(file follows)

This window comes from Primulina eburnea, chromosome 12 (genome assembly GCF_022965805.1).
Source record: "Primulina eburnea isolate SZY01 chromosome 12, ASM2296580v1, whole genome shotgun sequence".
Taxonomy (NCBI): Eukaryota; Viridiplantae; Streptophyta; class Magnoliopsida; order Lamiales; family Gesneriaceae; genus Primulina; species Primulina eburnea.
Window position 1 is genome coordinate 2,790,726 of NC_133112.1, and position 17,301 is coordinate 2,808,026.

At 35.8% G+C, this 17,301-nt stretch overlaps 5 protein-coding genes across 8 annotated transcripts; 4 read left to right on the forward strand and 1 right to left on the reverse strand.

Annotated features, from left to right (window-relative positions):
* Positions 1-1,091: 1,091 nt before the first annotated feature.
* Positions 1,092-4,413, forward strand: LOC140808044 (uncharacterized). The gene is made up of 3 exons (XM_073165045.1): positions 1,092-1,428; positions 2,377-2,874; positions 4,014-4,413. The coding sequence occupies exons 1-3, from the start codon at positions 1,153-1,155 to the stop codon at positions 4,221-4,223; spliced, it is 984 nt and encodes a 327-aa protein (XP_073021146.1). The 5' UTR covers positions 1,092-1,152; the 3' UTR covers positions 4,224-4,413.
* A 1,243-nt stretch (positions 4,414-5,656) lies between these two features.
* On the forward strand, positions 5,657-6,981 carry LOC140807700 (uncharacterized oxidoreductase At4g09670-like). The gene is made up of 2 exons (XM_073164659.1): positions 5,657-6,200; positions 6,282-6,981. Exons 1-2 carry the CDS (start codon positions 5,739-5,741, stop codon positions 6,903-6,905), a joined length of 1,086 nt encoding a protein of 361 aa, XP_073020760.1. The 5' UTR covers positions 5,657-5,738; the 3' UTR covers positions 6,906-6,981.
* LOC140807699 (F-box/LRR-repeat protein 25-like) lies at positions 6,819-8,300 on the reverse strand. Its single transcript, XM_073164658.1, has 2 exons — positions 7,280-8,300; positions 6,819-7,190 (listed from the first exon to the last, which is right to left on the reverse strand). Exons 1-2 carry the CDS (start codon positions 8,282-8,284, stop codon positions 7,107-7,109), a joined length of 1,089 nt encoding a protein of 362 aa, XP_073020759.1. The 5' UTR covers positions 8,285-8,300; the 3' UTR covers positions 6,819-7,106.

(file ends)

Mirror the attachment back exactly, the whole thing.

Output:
This window comes from Primulina eburnea, chromosome 12 (genome assembly GCF_022965805.1).
Source record: "Primulina eburnea isolate SZY01 chromosome 12, ASM2296580v1, whole genome shotgun sequence".
Taxonomy (NCBI): Eukaryota; Viridiplantae; Streptophyta; class Magnoliopsida; order Lamiales; family Gesneriaceae; genus Primulina; species Primulina eburnea.
Window position 1 is genome coordinate 2,790,726 of NC_133112.1, and position 17,301 is coordinate 2,808,026.

At 35.8% G+C, this 17,301-nt stretch overlaps 5 protein-coding genes across 8 annotated transcripts; 4 read left to right on the forward strand and 1 right to left on the reverse strand.

Annotated features, from left to right (window-relative positions):
* Positions 1-1,091: 1,091 nt before the first annotated feature.
* Positions 1,092-4,413, forward strand: LOC140808044 (uncharacterized). The gene is made up of 3 exons (XM_073165045.1): positions 1,092-1,428; positions 2,377-2,874; positions 4,014-4,413. The coding sequence occupies exons 1-3, from the start codon at positions 1,153-1,155 to the stop codon at positions 4,221-4,223; spliced, it is 984 nt and encodes a 327-aa protein (XP_073021146.1). The 5' UTR covers positions 1,092-1,152; the 3' UTR covers positions 4,224-4,413.
* A 1,243-nt stretch (positions 4,414-5,656) lies between these two features.
* On the forward strand, positions 5,657-6,981 carry LOC140807700 (uncharacterized oxidoreductase At4g09670-like). The gene is made up of 2 exons (XM_073164659.1): positions 5,657-6,200; positions 6,282-6,981. Exons 1-2 carry the CDS (start codon positions 5,739-5,741, stop codon positions 6,903-6,905), a joined length of 1,086 nt encoding a protein of 361 aa, XP_073020760.1. The 5' UTR covers positions 5,657-5,738; the 3' UTR covers positions 6,906-6,981.
* LOC140807699 (F-box/LRR-repeat protein 25-like) lies at positions 6,819-8,300 on the reverse strand. Its single transcript, XM_073164658.1, has 2 exons — positions 7,280-8,300; positions 6,819-7,190 (listed from the first exon to the last, which is right to left on the reverse strand). Exons 1-2 carry the CDS (start codon positions 8,282-8,284, stop codon positions 7,107-7,109), a joined length of 1,089 nt encoding a protein of 362 aa, XP_073020759.1. The 5' UTR covers positions 8,285-8,300; the 3' UTR covers positions 6,819-7,106.